the girl with the bow

Breslin 1930

We can see so many of ourselves in the picture, we of the next generation, and the ones after us. From the pictured parents, there are 108 of us. There is no fault in not knowing everyone. But Mary did. The girl with the bow knew everyone.

She left us this week, aged 92. Most of her 12 siblings went before her. I kept being taken aback that there are only 5 of the ‘grown ups’ left.

Mary was the eldest auntie, a big part of all of our lives. She was always there, full of smiles and gentle wit, love and laughter, hard work and hard won wisdom. She was our backbone- central, strengthening and supportive.

Her brothers and sisters, and later, nephews and nieces got most of her time and energy. Somehow she managed work, family, volunteering and fun. She helped set up the parish youth club, she played a mean hand of whist, she recited poetry. In her last days she told a visiting priest Chesterton’s Donkey, to the delight of all. She spent much time in her mother’s home parish of Gweedore. We all spend time there when we can.

We have to adjust now to a world without Mary. We all worry about the youngest auntie, who has lived in the family home with Mary until the extra care of a nursing home was needed. Mary has been her constant, and, in recent years, her main focus. She will have the most adjusting. But there are lots of us. We’ll be there. It’s what we do.

It’s what Mary and the other grown ups showed us how to do.





I just can’t, I just can’t, I just can’t control my life

May 12th is ME Awareness day. Is there anything left for me to say? The regular reader knows that I woke up one day nine years ago and couldn’t move or think or begin to figure out what on earth was wrong with me. A bit of a bug, perhaps? A nasty flu? Flu is horrible.

Weeks turned into months. Months became years, and into the foreseeable distance.  I stopped expecting to back to work on Monday. I stopped hoping to get better. I lost my job, my normality, my future, and I’ve been making it up as I go along ever since.

Limbs of lead, random muscle pains, anxiety, depression, cognitive problems, constant exhaustion, concentration difficulties- years and years of it.

I’m one of the lucky ones. I spend a lot of time in bed, but I’m not bed bound. I can leave the house. Spurs Fan works hard to prevent total squalor and starvation round these parts. Girls keep an eye out for straighteners switched on, pots boiling over. Nobody complains about burnt or undercooked offerings. We are content with a reasonable level of grub and crumple.  I have good friends who ensure I have a social life, however limited. I can volunteer. I have the internet.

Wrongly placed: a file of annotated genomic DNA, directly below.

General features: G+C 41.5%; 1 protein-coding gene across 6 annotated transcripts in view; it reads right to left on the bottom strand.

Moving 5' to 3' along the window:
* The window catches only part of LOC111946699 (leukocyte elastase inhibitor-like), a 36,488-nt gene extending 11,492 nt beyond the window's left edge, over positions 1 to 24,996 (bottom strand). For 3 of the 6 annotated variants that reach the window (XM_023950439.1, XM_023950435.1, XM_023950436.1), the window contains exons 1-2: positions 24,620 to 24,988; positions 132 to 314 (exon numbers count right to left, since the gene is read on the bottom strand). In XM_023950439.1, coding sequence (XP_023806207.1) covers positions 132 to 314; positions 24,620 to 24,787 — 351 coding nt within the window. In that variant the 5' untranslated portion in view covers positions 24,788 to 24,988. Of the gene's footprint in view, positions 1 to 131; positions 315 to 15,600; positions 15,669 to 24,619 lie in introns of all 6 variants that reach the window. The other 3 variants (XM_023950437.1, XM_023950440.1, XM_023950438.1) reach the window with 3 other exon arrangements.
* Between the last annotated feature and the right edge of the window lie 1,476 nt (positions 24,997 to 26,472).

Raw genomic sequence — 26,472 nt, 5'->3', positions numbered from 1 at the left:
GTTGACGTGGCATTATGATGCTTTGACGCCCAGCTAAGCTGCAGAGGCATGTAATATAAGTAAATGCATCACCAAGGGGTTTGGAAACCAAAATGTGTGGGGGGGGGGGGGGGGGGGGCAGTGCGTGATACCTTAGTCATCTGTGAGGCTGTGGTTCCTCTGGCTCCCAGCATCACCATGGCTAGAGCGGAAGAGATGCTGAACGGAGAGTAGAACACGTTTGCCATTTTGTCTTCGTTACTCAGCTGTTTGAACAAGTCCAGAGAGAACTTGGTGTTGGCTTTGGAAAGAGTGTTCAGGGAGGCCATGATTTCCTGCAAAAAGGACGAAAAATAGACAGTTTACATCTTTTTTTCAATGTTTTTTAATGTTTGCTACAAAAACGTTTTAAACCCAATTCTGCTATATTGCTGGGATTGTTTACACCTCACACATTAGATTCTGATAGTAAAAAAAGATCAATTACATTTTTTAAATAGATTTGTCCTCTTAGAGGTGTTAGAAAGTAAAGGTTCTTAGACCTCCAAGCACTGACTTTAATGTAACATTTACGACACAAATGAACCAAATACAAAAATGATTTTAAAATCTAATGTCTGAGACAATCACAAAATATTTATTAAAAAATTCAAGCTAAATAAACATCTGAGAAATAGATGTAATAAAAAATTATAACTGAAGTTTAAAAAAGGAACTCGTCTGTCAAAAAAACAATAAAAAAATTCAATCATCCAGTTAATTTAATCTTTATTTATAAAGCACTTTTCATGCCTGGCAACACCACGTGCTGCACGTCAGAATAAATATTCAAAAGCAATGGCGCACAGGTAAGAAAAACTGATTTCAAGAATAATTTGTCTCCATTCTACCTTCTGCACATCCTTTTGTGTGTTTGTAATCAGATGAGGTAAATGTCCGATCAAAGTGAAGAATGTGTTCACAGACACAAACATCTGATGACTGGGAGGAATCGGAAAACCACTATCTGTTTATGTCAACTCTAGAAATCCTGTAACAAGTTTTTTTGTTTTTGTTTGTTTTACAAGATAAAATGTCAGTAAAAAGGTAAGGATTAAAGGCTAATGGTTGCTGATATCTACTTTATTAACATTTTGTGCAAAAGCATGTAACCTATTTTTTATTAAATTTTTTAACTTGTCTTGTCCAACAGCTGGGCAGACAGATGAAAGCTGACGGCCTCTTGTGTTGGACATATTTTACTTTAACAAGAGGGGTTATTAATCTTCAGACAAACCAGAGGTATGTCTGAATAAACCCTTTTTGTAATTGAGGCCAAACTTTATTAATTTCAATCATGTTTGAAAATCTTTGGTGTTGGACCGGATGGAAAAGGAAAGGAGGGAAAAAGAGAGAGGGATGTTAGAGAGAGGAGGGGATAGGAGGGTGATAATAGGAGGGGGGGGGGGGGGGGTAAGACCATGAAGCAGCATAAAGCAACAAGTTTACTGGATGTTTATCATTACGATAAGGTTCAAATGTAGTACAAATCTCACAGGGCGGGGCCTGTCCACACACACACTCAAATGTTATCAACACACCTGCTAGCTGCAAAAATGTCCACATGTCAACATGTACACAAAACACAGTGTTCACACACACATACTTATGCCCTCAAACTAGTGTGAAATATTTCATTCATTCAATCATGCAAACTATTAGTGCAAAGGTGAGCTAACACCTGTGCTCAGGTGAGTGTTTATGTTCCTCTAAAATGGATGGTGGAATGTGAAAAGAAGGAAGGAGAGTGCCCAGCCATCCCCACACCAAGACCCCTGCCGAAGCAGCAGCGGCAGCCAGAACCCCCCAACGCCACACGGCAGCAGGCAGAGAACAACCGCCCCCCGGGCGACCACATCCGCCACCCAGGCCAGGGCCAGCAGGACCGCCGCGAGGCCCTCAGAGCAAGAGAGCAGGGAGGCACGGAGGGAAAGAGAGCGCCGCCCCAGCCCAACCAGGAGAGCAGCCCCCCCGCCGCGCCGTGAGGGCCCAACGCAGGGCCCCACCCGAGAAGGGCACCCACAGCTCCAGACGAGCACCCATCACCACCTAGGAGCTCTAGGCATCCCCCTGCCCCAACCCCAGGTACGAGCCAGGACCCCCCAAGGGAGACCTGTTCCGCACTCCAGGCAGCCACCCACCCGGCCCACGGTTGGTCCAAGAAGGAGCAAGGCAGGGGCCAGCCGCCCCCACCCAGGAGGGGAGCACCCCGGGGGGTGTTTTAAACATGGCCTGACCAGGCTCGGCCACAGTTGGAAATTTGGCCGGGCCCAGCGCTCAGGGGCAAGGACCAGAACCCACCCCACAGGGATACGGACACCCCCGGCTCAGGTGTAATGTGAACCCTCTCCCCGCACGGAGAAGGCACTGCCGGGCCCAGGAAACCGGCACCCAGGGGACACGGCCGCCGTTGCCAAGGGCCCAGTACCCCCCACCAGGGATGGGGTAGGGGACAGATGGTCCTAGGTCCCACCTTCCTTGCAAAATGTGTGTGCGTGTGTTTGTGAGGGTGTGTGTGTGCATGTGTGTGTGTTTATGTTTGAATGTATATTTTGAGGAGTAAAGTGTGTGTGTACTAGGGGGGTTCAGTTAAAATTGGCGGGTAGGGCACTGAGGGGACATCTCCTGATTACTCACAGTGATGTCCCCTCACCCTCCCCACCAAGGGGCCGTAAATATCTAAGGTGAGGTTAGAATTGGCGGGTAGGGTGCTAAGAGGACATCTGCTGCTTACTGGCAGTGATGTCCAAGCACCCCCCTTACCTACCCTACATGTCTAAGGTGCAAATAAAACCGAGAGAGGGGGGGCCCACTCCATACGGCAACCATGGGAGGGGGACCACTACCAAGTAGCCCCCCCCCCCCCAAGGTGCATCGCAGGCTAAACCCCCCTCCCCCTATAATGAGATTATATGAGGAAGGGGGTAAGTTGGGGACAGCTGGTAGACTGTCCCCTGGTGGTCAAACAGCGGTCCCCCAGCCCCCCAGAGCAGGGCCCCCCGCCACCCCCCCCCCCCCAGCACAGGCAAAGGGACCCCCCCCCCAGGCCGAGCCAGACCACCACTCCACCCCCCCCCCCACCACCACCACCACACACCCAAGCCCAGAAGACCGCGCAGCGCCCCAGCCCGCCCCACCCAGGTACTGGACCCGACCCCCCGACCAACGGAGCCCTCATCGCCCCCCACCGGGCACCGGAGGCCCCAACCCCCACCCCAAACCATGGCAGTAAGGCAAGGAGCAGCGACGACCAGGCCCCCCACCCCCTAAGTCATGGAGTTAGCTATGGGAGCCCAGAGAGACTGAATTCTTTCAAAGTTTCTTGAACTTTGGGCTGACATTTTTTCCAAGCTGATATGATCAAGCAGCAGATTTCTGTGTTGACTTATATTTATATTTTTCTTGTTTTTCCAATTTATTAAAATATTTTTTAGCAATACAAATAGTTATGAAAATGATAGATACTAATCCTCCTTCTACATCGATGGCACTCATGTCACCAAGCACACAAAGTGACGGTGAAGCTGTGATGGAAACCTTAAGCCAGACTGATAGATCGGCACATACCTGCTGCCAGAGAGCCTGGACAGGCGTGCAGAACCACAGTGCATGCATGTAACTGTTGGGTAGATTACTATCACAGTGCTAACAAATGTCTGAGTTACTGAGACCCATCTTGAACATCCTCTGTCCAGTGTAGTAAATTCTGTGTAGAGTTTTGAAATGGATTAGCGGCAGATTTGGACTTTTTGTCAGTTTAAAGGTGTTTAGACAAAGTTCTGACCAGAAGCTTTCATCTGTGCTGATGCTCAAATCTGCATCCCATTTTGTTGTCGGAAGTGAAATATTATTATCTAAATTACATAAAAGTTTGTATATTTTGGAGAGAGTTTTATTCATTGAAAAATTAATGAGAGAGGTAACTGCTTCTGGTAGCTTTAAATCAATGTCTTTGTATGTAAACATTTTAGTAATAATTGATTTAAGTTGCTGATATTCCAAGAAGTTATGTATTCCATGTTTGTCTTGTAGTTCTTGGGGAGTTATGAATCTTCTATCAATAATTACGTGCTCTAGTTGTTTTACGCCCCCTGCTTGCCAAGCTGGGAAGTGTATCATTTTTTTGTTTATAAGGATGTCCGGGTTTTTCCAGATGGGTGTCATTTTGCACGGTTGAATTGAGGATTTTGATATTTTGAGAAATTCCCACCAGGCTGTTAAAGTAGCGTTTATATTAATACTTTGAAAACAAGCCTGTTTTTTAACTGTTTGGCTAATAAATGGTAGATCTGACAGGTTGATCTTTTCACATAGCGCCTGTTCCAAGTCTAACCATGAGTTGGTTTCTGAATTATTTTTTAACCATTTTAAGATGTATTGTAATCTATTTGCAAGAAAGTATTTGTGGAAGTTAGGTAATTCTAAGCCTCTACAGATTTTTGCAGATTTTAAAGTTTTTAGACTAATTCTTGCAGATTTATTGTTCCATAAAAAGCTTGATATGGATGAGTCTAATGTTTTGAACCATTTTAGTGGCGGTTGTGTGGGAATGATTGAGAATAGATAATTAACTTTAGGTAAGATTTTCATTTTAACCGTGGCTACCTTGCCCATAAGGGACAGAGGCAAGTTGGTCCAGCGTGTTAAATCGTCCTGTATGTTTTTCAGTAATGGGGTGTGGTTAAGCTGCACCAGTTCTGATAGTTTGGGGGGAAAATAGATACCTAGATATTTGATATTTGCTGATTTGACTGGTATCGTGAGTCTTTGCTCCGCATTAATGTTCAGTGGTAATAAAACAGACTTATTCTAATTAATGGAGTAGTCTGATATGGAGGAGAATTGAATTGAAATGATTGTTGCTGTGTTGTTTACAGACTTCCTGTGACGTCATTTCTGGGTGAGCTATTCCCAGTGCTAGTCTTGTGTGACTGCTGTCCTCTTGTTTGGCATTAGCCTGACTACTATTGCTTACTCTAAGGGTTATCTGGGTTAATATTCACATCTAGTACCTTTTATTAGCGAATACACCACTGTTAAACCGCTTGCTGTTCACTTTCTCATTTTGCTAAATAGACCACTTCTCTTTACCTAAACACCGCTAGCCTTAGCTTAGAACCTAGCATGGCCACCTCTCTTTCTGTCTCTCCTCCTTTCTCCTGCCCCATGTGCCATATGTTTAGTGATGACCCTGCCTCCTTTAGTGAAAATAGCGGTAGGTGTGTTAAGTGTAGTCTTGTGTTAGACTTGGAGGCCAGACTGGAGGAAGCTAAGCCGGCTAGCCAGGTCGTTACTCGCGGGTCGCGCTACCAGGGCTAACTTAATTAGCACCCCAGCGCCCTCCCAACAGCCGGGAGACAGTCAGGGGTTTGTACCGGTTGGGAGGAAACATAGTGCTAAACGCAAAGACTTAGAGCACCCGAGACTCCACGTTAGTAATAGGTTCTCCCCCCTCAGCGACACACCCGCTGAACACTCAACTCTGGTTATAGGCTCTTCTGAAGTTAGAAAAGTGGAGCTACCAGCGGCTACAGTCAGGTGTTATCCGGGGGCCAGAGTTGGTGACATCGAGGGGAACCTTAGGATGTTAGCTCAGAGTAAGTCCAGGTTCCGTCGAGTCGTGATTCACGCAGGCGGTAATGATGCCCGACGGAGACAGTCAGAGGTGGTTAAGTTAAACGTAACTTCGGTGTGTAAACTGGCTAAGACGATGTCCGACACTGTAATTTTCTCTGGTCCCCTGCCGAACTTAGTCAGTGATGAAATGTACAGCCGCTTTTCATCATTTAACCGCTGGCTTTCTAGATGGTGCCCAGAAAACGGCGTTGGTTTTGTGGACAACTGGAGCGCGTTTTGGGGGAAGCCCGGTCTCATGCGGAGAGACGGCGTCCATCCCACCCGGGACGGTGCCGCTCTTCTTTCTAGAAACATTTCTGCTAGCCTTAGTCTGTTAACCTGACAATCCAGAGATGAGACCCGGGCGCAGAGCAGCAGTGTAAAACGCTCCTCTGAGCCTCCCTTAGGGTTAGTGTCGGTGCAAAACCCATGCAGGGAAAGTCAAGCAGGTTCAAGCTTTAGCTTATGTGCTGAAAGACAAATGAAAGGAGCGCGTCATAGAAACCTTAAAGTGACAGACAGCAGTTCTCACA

ME is not ‘in my head’. Two courses of Cognitive Behavioural Therapy, the anti mad tablets, and a 12 week Condition Management Programme haven’t cured me. Painkillers, a hot water bottle, a footstool, and a comfy bed are my medications. Even the social security agency accept that I’m not fit to work. Irrespective of my health, they could change their criteria at any time. ‘Control’ over one’s own life is an illusion; if we are lucky we can merely ‘steer’.

I manage by finding ways to make a difference in the world. There’s nothing dramatic about how I volunteer, but it makes me feel useful, and the results help others connect.

I manage by running away to Donegal when I can. My mind is cleared by wind, sea and emptiness. We all come back to ourselves on the beach.

I manage by reading and by exploring the outside world virtually. My current read is An Astronaut’s Guide to Life on Earth, by Chris Hadfield. Hadfield is a skilled communicator and storyteller, as well as being the guy who brought us Bowie from space. Although I read plenty of crime and pulp fiction, I like books which make me view my world differently, which make me think, but which are easily read. My brain can’t cope with academic reads; I am the mass market. I like to sing along.

Singing along is a key ME survival technique for me, despite not being able to sing. There are enough can’ts in my world.

I manage by trying to remember who I am. I am me. I am not ME.


For the keen, some previous posts on my ME experience…



how to write a thank you letter

Often, I am either asleep or anxious. I’m getting better at putting myself ‘out there’, less afraid of saying the wrong thing, confident in my knowledge and experience, but still, the anxiety sometimes wins. I either shut down totally or burble non stop. You know this.

Support, calming reinforcement, can come from the most unexpected places.

thank you from NIHRC

Of course it’s a form letter. Every organisation or individual who made a presentation will have received something similar. I hope everyone felt as good about it as I did. I hope FM and @imonlyslightly felt as good about it as I did.

I waved it at Spurs Fan and Dawnriser, beaming, as if it were written just for me. ‘Clear’, ‘articulate’, ‘able advocate’- he means me, he said that about me! I glowed with pride, and decided I could talk to any body, any time, no fear.

In truth, we can imagine that the reality of the thing was somewhere between his glowing remarks and my memory of the presentation, but for now, the reality is unimportant. How often do you get an official letter that actually makes you feel good? That’s not looking for money or blaming you for not being well enough to work?

A letter of thanks that gives a gift of confidence at the same time- I’m going to learn how to do that.